Incidentally, where's my $10?

/ Source: Tribune Media Services

Q: I have a trivial travel issue that is turning into something that’s anything but trivial.

Frontier Airlines mishandled my bags on a recent flight to Salt Lake City. I had missed a connection, and the airline promised to send the bags to my hotel. It also gave me a sheet explaining that I would be reimbursed for up to $25 in incidental expenses.

That morning, I bought socks and toiletries for $10. My bags were not delivered as promised, so I phoned Frontier the following evening. Two hours after the call, my luggage arrived.

On my way back, I spoke with a Frontier representative at the airport. I gave her my receipts and filled out the necessary forms for reimbursement. Altogether, the process took several hours.

I’ve been waiting for my $10 reimbursement for months. I have called Frontier Airlines, left phone messages, and sent e-mails through its Web site. I want my money back — and a hand-signed apology from an executive at Frontier Airlines — and hope you can help me avoid a costly suit for the airlines and print this in your advice column to help other travelers.
— David Goldstein, Elkins Park, Pa.

A: Frontier should have paid you the $10 promptly. Forcing you to spend hours filling out paperwork and then months waiting for compensation is probably not the kind of experience the airline has in mind when it calls itself “a whole different animal.”

Actually, let me back up a little. Frontier shouldn’t have misplaced your luggage in the first place. When it did, reuniting you with your belongings should have been a top priority — not an afterthought that only became a problem after you phoned.

Reimbursement for incidentals is one of those issues the airline industry as a whole rarely does right. It should reimburse you at the gate — in cash. (I’ve seen it before.) But more often, it asks you to fill out paperwork and then denies your claim because of a technicality.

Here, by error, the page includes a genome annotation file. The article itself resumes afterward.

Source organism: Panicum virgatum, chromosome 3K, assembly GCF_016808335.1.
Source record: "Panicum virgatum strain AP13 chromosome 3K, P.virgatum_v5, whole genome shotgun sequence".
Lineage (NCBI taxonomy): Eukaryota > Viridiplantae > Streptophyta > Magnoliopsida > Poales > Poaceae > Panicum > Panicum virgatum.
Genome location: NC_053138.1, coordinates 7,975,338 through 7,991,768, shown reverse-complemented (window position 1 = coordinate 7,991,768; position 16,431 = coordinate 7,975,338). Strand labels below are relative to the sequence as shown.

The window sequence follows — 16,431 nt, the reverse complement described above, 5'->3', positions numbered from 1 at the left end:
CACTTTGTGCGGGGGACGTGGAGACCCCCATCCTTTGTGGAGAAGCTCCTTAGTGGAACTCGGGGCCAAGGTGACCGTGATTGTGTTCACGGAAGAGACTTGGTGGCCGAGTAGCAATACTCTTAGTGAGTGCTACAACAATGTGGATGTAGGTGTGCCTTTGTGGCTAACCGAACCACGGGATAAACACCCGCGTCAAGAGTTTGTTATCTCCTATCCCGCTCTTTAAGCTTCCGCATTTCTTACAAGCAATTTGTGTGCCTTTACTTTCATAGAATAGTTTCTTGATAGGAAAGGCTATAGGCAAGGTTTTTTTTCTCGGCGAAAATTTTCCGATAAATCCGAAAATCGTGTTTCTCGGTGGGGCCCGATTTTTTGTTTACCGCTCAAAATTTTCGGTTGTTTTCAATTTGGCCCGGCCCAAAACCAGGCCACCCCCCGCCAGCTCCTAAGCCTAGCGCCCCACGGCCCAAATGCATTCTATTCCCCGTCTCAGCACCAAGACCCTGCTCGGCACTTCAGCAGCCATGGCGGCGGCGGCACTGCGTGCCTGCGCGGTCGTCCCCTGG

I couldn’t find any reference to Frontier’s liability regarding misplaced luggage. The airline publishes a list of frequently asked questions about refunds on its site but it doesn’t include any information about reimbursing you for incidentals when your luggage doesn’t arrive on time. So, short of that piece of paper you received when your luggage didn’t make it, you wouldn’t know what Frontier had agreed to do.

I think the airline needs to be a lot clearer about what it will do when your luggage is lost, at least when it comes to picking up your expenses.

But you could have handled this situation more effectively, too. Frontier specifies that certified or registered mail is the best way to reach it, so instead of calling and e-mailing, I might have sent the carrier a registered letter with copies of your paperwork, requesting a refund.

Actually, let me back up one more time. You might have pushed for an immediate reimbursement at the airport on your return flight. I mean it’s $10. How hard would it have been to just reach into the cash register and hand you an Alexander Hamilton?

I contacted Frontier on your behalf. It checked its records and found that the originating flight — the one on which your connection had been missed — was on a different air carrier. So technically, it didn’t misplace your luggage. It also could find no record of your original complaint or your many calls and e-mails to the airline. Frontier apologized and refunded your $10.

Christopher Elliott is the ombudsman for National Geographic Traveler magazine and the host of “What You Get For The Money: Vacations” on the Fine Living Network. E-mail him at .